We spent a lot of time in Acadia National Park during our week long stay in Maine. It’s difficult for me to write about and it was difficult for Bobby to develop our pictures. But, we feel we must write about everything that happened to us while we were there. The week began with amazing, beautiful family moments in the park. We were filled with joy and anticipation at everything the next year of our lives would bring us. We had planned a special photo shoot that would announce the coming arrival of our next baby. Halfway through our trip tragedy struck and the baby that was already so loved and so anticipated, passed away. I had a miscarriage amidst the adventure. The doctor assured me that nothing I had done, not the hiking, the flying, or the general exhaustion of the trip had been the cause of the loss but, that didn’t make the loss any easier to bear.
The AirBnB we had rented was a beautiful, charming cabin in a picturesque setting but it wasn’t super toddler friendly. A large, cast iron wood-burning stove stood in the center of the living space. Bookshelves, knick knacks, glass cabinetry, and sharp edged furniture made sitting around the house a stressful experience with Jack running around and narrowly avoiding injury at every turn. At the same time I didn’t want to be alone. I didn’t want Bobby to simply take Jack somewhere for the day and give me peace and quiet. The quiet was too much for me to bear in the throws of my extreme grief over the loss of our baby. We pushed on. We continued to hike. We turned to Mother Nature, the way we would to the family that so wanted to embrace us, but couldn’t because of our current location. Earlier flights home were full. So, we returned to Acadia day after day. The place we lost our baby. We took a carriage ride around the park. We did short hikes that offered beautiful views through the drizzle that stayed with us in our hearts and in the weather patterns. Jack, being only 14 months old, had no idea what was happening and remained his cheerful, outdoors-loving self. He marveled at the ocean and the bright, bold colors of the autumn leaves that hung around him and blanketed the trails we trod upon. We did many trails while there and I’ll go through each one as best as I can.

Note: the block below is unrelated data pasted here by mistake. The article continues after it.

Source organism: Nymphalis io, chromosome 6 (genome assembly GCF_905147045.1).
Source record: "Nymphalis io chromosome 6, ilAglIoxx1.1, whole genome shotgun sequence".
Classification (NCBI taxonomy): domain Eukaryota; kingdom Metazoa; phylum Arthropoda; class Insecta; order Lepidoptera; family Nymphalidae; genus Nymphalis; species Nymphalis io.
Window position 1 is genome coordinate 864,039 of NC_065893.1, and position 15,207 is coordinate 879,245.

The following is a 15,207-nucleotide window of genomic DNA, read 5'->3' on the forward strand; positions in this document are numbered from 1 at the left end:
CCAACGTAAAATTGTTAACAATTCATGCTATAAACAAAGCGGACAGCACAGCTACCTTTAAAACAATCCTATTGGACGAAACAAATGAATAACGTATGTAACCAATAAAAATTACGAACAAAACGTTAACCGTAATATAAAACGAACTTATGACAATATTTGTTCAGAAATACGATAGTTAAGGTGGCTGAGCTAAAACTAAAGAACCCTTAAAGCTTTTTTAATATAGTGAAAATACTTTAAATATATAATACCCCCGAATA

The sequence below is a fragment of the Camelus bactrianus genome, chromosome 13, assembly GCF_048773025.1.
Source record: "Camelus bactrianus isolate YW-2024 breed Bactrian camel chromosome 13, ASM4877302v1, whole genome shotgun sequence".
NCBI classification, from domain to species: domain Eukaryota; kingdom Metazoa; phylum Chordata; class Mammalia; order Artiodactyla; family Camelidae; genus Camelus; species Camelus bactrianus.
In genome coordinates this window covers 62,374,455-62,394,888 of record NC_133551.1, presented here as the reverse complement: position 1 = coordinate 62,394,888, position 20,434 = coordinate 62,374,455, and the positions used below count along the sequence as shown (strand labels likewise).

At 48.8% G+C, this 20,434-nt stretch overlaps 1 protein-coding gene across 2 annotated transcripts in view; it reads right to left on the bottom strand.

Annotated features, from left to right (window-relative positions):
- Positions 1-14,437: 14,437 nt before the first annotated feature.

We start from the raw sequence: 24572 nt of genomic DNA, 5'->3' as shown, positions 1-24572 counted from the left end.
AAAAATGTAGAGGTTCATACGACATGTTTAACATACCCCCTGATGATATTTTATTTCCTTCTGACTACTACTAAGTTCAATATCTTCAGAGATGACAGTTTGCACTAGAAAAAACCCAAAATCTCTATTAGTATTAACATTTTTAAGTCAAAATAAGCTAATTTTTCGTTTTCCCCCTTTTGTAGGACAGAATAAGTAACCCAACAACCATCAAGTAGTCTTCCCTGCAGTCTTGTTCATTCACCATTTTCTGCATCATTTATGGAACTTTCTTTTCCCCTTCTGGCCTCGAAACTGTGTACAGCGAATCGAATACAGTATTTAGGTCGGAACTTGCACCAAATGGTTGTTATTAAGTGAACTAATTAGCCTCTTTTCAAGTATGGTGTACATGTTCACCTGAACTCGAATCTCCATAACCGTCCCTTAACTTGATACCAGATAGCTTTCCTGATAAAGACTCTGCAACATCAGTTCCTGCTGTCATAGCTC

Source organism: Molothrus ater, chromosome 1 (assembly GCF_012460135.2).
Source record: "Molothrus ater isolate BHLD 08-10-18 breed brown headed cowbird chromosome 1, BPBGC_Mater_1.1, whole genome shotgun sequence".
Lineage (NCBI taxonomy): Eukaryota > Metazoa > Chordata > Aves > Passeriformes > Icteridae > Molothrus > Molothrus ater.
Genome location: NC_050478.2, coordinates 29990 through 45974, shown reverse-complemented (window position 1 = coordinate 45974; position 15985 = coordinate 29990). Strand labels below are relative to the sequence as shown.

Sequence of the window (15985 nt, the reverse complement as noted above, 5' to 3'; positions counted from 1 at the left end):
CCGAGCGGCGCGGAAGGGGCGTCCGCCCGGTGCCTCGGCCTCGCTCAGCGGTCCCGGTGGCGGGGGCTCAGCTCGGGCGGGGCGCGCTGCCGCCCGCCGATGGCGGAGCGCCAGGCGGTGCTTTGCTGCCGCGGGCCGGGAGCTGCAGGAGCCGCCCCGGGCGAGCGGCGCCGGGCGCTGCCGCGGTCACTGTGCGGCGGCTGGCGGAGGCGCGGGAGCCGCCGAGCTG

Our first day at Acadia was Columbus Day. The crowds were thick and, it turns out, is also the last day that the parks shuttle service runs. Tour busses, picture-takers, and distracted tourists clogged the roads around the more popular spots in the park. The sun shone brightly and the temperature was mild. We began the day by stopping at the Visitor Center. We bought a helpful map of the park and planned the day’s adventure.
We started off hiking the Ocean Path Trail. At 2.5 miles with only 268 feet in elevation gain this trail made for an easy morning with spectacular views. We parked our car at the Otter Point parking area and began by walking out to Otter Point.
From there the trail heads north following the shoreline, and sometimes the road. The crowds were still relatively thin at this point. We stopped at several scenic outlooks, including the area along the Otter Cliffs popular amongst rock climbers.
The park still hadn’t quite hit peak for its fall colors but they were stunning nonetheless. Jack enjoyed the busy trail, being the social butterfly that he is. He waved to all he met along the trail and continued to bring smiles and coos from all he encountered.